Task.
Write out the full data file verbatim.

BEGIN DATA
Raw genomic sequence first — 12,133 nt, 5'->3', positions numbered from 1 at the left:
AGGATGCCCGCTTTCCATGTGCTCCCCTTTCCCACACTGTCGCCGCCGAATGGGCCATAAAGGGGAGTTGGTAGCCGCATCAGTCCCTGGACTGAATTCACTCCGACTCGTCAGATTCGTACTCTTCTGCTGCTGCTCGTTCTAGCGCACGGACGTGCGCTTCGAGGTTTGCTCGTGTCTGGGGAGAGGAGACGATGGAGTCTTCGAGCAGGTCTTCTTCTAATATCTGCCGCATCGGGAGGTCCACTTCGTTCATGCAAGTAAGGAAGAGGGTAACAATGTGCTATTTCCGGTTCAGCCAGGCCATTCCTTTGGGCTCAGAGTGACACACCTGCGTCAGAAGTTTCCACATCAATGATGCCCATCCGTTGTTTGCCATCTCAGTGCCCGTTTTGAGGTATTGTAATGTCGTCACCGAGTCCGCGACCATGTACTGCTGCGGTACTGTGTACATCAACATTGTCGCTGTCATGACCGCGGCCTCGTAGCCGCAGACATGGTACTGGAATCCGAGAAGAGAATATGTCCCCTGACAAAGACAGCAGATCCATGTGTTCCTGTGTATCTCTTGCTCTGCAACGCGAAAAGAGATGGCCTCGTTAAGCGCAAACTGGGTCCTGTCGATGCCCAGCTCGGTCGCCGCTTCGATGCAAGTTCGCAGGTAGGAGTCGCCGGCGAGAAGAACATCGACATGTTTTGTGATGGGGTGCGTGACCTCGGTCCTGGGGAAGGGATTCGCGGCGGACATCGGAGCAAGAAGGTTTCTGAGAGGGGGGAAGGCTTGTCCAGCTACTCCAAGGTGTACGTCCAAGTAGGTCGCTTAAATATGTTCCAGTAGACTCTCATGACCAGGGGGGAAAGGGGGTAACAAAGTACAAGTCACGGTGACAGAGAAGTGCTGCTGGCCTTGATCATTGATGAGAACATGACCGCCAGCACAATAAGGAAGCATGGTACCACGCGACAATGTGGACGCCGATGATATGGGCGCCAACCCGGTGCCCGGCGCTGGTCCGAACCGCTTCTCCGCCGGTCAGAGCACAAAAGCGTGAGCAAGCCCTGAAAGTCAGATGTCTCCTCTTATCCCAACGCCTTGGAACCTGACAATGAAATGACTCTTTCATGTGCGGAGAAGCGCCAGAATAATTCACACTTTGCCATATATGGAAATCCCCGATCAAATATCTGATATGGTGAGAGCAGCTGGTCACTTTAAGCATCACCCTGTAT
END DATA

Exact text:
Raw genomic sequence first — 12,133 nt, 5'->3', positions numbered from 1 at the left:
AGGATGCCCGCTTTCCATGTGCTCCCCTTTCCCACACTGTCGCCGCCGAATGGGCCATAAAGGGGAGTTGGTAGCCGCATCAGTCCCTGGACTGAATTCACTCCGACTCGTCAGATTCGTACTCTTCTGCTGCTGCTCGTTCTAGCGCACGGACGTGCGCTTCGAGGTTTGCTCGTGTCTGGGGAGAGGAGACGATGGAGTCTTCGAGCAGGTCTTCTTCTAATATCTGCCGCATCGGGAGGTCCACTTCGTTCATGCAAGTAAGGAAGAGGGTAACAATGTGCTATTTCCGGTTCAGCCAGGCCATTCCTTTGGGCTCAGAGTGACACACCTGCGTCAGAAGTTTCCACATCAATGATGCCCATCCGTTGTTTGCCATCTCAGTGCCCGTTTTGAGGTATTGTAATGTCGTCACCGAGTCCGCGACCATGTACTGCTGCGGTACTGTGTACATCAACATTGTCGCTGTCATGACCGCGGCCTCGTAGCCGCAGACATGGTACTGGAATCCGAGAAGAGAATATGTCCCCTGACAAAGACAGCAGATCCATGTGTTCCTGTGTATCTCTTGCTCTGCAACGCGAAAAGAGATGGCCTCGTTAAGCGCAAACTGGGTCCTGTCGATGCCCAGCTCGGTCGCCGCTTCGATGCAAGTTCGCAGGTAGGAGTCGCCGGCGAGAAGAACATCGACATGTTTTGTGATGGGGTGCGTGACCTCGGTCCTGGGGAAGGGATTCGCGGCGGACATCGGAGCAAGAAGGTTTCTGAGAGGGGGGAAGGCTTGTCCAGCTACTCCAAGGTGTACGTCCAAGTAGGTCGCTTAAATATGTTCCAGTAGACTCTCATGACCAGGGGGGAAAGGGGGTAACAAAGTACAAGTCACGGTGACAGAGAAGTGCTGCTGGCCTTGATCATTGATGAGAACATGACCGCCAGCACAATAAGGAAGCATGGTACCACGCGACAATGTGGACGCCGATGATATGGGCGCCAACCCGGTGCCCGGCGCTGGTCCGAACCGCTTCTCCGCCGGTCAGAGCACAAAAGCGTGAGCAAGCCCTGAAAGTCAGATGTCTCCTCTTATCCCAACGCCTTGGAACCTGACAATGAAATGACTCTTTCATGTGCGGAGAAGCGCCAGAATAATTCACACTTTGCCATATATGGAAATCCCCGATCAAATATCTGATATGGTGAGAGCAGCTGGTCACTTTAAGCATCACCCTGTAT